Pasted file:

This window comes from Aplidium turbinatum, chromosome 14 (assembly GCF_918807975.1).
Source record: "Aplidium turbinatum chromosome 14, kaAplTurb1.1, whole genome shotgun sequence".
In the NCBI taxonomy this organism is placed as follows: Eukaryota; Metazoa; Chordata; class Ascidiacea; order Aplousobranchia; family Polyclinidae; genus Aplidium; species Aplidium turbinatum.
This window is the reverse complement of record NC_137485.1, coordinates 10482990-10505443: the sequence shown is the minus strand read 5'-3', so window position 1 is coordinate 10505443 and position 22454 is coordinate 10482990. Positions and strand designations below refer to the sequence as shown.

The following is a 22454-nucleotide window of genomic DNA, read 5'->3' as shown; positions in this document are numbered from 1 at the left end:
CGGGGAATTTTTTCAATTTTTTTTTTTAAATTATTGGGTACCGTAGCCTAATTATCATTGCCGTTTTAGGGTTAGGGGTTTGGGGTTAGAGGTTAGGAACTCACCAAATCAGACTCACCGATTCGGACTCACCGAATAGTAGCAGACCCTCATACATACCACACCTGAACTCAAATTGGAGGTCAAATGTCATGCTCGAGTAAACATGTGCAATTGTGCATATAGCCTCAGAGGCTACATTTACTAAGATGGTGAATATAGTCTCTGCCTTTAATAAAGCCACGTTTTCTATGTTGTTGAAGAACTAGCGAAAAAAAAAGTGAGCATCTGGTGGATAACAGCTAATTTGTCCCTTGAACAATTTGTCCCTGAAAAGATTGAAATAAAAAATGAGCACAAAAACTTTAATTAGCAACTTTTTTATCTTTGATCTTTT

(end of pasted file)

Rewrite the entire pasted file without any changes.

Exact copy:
This window comes from Aplidium turbinatum, chromosome 14 (assembly GCF_918807975.1).
Source record: "Aplidium turbinatum chromosome 14, kaAplTurb1.1, whole genome shotgun sequence".
In the NCBI taxonomy this organism is placed as follows: Eukaryota; Metazoa; Chordata; class Ascidiacea; order Aplousobranchia; family Polyclinidae; genus Aplidium; species Aplidium turbinatum.
This window is the reverse complement of record NC_137485.1, coordinates 10482990-10505443: the sequence shown is the minus strand read 5'-3', so window position 1 is coordinate 10505443 and position 22454 is coordinate 10482990. Positions and strand designations below refer to the sequence as shown.

The following is a 22454-nucleotide window of genomic DNA, read 5'->3' as shown; positions in this document are numbered from 1 at the left end:
CGGGGAATTTTTTCAATTTTTTTTTTTAAATTATTGGGTACCGTAGCCTAATTATCATTGCCGTTTTAGGGTTAGGGGTTTGGGGTTAGAGGTTAGGAACTCACCAAATCAGACTCACCGATTCGGACTCACCGAATAGTAGCAGACCCTCATACATACCACACCTGAACTCAAATTGGAGGTCAAATGTCATGCTCGAGTAAACATGTGCAATTGTGCATATAGCCTCAGAGGCTACATTTACTAAGATGGTGAATATAGTCTCTGCCTTTAATAAAGCCACGTTTTCTATGTTGTTGAAGAACTAGCGAAAAAAAAAGTGAGCATCTGGTGGATAACAGCTAATTTGTCCCTTGAACAATTTGTCCCTGAAAAGATTGAAATAAAAAATGAGCACAAAAACTTTAATTAGCAACTTTTTTATCTTTGATCTTTT